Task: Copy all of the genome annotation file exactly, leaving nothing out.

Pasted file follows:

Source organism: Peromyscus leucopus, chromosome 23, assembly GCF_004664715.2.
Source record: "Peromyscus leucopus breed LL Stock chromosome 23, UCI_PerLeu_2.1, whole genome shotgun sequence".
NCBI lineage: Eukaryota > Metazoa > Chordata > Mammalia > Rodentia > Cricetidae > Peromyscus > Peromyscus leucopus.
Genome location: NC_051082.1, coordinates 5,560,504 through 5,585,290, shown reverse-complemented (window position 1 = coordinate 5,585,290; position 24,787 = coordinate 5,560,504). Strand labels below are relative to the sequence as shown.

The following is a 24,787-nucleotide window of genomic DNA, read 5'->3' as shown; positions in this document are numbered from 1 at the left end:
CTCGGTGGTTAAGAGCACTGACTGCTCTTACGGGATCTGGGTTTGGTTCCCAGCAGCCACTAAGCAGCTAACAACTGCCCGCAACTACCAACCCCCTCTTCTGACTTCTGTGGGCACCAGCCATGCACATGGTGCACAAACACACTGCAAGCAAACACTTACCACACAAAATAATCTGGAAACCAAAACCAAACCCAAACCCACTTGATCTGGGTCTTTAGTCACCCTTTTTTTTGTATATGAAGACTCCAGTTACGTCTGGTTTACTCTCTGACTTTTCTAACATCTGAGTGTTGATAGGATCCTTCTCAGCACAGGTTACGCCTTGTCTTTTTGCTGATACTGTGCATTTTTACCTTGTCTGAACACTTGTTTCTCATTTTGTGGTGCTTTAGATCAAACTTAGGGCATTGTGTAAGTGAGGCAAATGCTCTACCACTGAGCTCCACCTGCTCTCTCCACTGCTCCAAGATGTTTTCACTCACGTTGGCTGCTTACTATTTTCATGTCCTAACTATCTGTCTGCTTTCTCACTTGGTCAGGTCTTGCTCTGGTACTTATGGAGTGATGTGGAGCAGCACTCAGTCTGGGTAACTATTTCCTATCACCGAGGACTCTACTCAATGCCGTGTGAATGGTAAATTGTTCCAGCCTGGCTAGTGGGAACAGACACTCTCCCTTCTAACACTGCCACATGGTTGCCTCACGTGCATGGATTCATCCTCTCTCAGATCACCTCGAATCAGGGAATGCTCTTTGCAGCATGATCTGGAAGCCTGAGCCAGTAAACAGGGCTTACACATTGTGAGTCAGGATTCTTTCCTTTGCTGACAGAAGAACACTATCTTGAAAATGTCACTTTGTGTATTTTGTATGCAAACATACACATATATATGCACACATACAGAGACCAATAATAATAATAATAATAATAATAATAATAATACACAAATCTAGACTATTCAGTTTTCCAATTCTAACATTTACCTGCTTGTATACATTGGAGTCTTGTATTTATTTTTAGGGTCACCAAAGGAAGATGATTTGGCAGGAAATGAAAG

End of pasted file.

Source organism: Peromyscus leucopus, chromosome 23, assembly GCF_004664715.2.
Source record: "Peromyscus leucopus breed LL Stock chromosome 23, UCI_PerLeu_2.1, whole genome shotgun sequence".
NCBI lineage: Eukaryota > Metazoa > Chordata > Mammalia > Rodentia > Cricetidae > Peromyscus > Peromyscus leucopus.
Genome location: NC_051082.1, coordinates 5,560,504 through 5,585,290, shown reverse-complemented (window position 1 = coordinate 5,585,290; position 24,787 = coordinate 5,560,504). Strand labels below are relative to the sequence as shown.

The following is a 24,787-nucleotide window of genomic DNA, read 5'->3' as shown; positions in this document are numbered from 1 at the left end:
CTCGGTGGTTAAGAGCACTGACTGCTCTTACGGGATCTGGGTTTGGTTCCCAGCAGCCACTAAGCAGCTAACAACTGCCCGCAACTACCAACCCCCTCTTCTGACTTCTGTGGGCACCAGCCATGCACATGGTGCACAAACACACTGCAAGCAAACACTTACCACACAAAATAATCTGGAAACCAAAACCAAACCCAAACCCACTTGATCTGGGTCTTTAGTCACCCTTTTTTTTGTATATGAAGACTCCAGTTACGTCTGGTTTACTCTCTGACTTTTCTAACATCTGAGTGTTGATAGGATCCTTCTCAGCACAGGTTACGCCTTGTCTTTTTGCTGATACTGTGCATTTTTACCTTGTCTGAACACTTGTTTCTCATTTTGTGGTGCTTTAGATCAAACTTAGGGCATTGTGTAAGTGAGGCAAATGCTCTACCACTGAGCTCCACCTGCTCTCTCCACTGCTCCAAGATGTTTTCACTCACGTTGGCTGCTTACTATTTTCATGTCCTAACTATCTGTCTGCTTTCTCACTTGGTCAGGTCTTGCTCTGGTACTTATGGAGTGATGTGGAGCAGCACTCAGTCTGGGTAACTATTTCCTATCACCGAGGACTCTACTCAATGCCGTGTGAATGGTAAATTGTTCCAGCCTGGCTAGTGGGAACAGACACTCTCCCTTCTAACACTGCCACATGGTTGCCTCACGTGCATGGATTCATCCTCTCTCAGATCACCTCGAATCAGGGAATGCTCTTTGCAGCATGATCTGGAAGCCTGAGCCAGTAAACAGGGCTTACACATTGTGAGTCAGGATTCTTTCCTTTGCTGACAGAAGAACACTATCTTGAAAATGTCACTTTGTGTATTTTGTATGCAAACATACACATATATATGCACACATACAGAGACCAATAATAATAATAATAATAATAATAATAATAATACACAAATCTAGACTATTCAGTTTTCCAATTCTAACATTTACCTGCTTGTATACATTGGAGTCTTGTATTTATTTTTAGGGTCACCAAAGGAAGATGATTTGGCAGGAAATGAAAG